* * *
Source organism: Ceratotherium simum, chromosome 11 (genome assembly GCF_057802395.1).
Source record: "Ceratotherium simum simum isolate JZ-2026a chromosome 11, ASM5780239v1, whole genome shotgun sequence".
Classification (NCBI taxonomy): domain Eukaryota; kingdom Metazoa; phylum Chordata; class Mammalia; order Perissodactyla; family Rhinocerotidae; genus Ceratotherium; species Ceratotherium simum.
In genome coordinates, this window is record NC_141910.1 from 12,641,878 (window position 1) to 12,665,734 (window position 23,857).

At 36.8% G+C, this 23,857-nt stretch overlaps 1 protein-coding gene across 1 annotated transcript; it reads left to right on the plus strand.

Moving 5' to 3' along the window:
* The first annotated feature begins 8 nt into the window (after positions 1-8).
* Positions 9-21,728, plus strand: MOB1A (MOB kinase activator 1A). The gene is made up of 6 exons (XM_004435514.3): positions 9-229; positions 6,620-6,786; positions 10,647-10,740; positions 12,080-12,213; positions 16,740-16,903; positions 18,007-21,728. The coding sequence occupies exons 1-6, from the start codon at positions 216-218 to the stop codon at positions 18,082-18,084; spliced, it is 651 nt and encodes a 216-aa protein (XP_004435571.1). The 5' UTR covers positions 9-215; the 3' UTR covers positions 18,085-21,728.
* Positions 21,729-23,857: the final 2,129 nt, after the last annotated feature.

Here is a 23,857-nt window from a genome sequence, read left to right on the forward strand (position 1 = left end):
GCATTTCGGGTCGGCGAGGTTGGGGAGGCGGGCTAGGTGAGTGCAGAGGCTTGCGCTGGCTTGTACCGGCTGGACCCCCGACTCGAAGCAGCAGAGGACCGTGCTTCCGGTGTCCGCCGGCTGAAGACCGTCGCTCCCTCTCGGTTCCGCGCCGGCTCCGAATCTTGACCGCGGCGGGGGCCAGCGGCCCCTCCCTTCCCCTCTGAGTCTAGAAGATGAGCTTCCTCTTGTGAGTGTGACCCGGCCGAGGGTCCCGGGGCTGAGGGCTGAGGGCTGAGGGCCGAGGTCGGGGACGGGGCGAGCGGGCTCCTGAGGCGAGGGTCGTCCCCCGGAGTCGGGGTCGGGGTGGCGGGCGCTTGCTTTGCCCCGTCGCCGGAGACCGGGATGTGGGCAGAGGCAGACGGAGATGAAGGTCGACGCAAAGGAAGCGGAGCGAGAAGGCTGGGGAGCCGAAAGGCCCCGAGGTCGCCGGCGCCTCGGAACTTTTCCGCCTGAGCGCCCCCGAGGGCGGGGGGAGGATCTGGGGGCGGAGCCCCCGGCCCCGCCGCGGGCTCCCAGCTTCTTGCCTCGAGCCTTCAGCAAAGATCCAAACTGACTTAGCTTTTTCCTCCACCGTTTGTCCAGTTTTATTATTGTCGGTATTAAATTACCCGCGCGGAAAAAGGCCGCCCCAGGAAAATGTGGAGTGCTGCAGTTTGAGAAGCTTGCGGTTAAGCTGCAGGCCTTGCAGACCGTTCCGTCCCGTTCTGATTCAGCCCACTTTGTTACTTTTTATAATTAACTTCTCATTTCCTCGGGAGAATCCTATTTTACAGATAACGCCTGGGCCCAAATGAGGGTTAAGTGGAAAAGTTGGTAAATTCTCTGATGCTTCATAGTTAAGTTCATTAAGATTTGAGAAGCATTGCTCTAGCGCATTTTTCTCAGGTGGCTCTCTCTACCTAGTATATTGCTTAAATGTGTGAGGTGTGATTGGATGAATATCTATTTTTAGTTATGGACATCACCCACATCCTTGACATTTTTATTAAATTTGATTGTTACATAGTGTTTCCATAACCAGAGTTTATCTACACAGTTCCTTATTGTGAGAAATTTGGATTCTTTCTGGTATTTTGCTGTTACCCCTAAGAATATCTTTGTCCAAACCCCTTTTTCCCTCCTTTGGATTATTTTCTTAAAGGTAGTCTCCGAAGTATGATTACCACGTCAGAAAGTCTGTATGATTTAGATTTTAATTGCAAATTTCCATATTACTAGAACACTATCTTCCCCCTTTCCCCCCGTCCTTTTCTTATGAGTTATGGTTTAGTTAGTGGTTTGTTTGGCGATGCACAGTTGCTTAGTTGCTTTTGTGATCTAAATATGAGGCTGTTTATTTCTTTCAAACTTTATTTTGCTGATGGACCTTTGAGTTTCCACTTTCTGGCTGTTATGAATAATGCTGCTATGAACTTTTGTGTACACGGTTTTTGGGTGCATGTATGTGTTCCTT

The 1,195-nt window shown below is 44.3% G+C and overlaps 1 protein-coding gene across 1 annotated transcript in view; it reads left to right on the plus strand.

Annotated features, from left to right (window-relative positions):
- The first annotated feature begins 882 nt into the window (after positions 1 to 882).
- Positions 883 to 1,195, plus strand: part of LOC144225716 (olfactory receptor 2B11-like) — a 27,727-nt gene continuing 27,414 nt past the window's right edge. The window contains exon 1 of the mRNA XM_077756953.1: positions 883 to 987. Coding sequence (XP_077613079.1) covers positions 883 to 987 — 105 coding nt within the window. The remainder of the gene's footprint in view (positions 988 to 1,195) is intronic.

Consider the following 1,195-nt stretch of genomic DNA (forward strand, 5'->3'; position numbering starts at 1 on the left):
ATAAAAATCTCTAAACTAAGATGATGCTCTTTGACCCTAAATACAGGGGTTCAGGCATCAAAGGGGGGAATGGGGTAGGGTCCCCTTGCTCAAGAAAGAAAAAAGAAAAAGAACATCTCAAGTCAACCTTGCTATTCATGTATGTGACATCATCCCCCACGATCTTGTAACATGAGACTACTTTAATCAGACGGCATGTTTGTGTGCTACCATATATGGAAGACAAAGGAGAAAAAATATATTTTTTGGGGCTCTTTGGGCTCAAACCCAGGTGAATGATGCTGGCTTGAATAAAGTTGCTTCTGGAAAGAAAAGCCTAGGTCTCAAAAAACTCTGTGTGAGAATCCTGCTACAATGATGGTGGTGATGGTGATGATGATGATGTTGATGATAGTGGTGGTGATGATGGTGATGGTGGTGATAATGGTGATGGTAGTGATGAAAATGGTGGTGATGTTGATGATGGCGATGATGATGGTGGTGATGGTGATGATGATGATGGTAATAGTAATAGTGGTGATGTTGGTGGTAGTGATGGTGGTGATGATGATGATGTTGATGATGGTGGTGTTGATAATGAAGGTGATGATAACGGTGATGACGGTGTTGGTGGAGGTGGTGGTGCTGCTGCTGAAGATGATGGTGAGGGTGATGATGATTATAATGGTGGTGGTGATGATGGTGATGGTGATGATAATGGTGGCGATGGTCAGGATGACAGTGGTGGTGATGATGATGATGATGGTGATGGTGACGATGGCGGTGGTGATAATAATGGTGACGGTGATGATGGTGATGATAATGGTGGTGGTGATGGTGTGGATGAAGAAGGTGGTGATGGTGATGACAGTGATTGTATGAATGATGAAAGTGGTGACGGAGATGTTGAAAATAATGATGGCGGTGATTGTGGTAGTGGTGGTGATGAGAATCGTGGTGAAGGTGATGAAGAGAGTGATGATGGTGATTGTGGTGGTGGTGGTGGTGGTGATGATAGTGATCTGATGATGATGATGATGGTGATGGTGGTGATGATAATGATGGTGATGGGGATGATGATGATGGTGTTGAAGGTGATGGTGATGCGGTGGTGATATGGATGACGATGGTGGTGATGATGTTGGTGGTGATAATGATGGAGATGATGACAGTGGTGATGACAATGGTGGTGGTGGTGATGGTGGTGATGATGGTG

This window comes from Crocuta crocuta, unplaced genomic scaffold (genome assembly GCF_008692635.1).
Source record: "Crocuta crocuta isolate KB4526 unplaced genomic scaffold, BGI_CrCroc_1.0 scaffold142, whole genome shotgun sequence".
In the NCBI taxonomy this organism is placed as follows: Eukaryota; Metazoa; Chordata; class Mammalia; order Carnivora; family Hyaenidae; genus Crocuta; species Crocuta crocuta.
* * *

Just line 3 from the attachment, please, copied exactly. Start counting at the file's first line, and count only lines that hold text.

Classification (NCBI taxonomy): domain Eukaryota; kingdom Metazoa; phylum Chordata; class Mammalia; order Perissodactyla; family Rhinocerotidae; genus Ceratotherium; species Ceratotherium simum.